In a video of his appearance at the June TedMed conference, he made these points:
- People with high-deductible plans and health savings accounts are saving money and not spending it on basic health care.
- Mammography rates, cervical cancer screening rates, colonoscopy screening and diabetes testing are all lower in people in those plans, than in the general population.
- More than 50 percent of people over 50 don’t have colonoscopies.
- Co-payments turn out to be deterrents for some people: major employers are removing co-pays so they will have a healthier work force.
- Major employers are also paying people to get basic health care (wellness plans) to get basic testing done.
The 13-minute video is worth a watch. It’s also interesting if you think about the differences in prices for lab tests — it’s one of the most interesting places to look for disparities between what is charged and what is actually paid. We’ve written about crazy lab test charges before, here, and there’s an essay about this topic here from our friends at costsofcare.org.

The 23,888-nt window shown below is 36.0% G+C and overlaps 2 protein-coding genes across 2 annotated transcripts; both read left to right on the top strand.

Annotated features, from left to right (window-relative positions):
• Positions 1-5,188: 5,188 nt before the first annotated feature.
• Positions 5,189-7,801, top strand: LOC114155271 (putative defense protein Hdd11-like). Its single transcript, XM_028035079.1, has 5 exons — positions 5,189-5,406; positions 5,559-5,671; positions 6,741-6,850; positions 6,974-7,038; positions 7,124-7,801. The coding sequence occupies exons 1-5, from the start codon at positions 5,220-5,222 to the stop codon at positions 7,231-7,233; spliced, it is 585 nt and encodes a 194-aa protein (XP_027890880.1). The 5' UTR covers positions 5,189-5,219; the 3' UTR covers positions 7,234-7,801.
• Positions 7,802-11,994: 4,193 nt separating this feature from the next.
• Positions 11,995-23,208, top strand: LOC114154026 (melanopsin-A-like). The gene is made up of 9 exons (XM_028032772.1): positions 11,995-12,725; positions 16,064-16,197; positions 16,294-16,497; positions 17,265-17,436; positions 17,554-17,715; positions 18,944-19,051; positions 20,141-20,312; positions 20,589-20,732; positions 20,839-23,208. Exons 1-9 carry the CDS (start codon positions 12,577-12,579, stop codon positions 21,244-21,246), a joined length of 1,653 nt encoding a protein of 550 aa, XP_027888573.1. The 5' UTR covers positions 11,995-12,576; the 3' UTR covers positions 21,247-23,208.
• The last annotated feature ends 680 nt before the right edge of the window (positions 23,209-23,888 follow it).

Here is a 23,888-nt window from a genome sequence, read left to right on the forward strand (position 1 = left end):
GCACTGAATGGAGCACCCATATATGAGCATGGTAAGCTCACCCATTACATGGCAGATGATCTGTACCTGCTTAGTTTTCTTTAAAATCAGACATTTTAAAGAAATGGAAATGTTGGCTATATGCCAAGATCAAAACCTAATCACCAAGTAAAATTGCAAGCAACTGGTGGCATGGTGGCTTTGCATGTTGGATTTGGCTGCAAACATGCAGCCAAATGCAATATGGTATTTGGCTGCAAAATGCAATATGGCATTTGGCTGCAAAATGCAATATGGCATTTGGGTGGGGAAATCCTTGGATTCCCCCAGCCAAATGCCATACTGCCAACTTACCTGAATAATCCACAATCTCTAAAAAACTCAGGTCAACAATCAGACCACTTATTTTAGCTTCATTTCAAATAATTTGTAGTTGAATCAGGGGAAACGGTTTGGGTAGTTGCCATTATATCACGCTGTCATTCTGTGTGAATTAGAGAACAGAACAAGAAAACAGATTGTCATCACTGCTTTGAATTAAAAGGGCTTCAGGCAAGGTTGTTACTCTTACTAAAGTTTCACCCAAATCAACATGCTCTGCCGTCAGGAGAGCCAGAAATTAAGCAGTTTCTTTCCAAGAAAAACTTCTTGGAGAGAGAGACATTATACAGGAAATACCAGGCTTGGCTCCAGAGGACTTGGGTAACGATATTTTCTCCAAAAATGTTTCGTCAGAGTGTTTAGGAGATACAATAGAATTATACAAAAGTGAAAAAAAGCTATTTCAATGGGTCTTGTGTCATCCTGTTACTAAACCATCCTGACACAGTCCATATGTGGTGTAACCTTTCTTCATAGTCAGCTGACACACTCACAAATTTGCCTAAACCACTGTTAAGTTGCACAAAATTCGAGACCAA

Jeanne Pinder is the founder and CEO of ClearHealthCosts. She worked at The New York Times for almost 25 years as a reporter, editor and human resources executive, then volunteered for a buyout and founded ClearHealthCosts.
She was previously a fellow at the Tow Center for Digital Journalism at the Columbia University School of Journalism. ClearHealthCosts has won grants from the Tow-Knight Center for Entrepreneurial Journalism at the Craig Newmark Graduate School of Journalism at the City University of New York; the International Women’s Media Foundation; the John S. and James L. Knight Foundation with KQED public radio in San Francisco and KPCC in Los Angeles; the Lenfest Foundation in Philadelphia for a partnership with The Philadelphia Inquirer; and the New York State Health Foundation for a partnership with WNYC public radio/Gothamist in New York; and other honors.
Her TED talk about fixing health costs has surpassed 2 million views.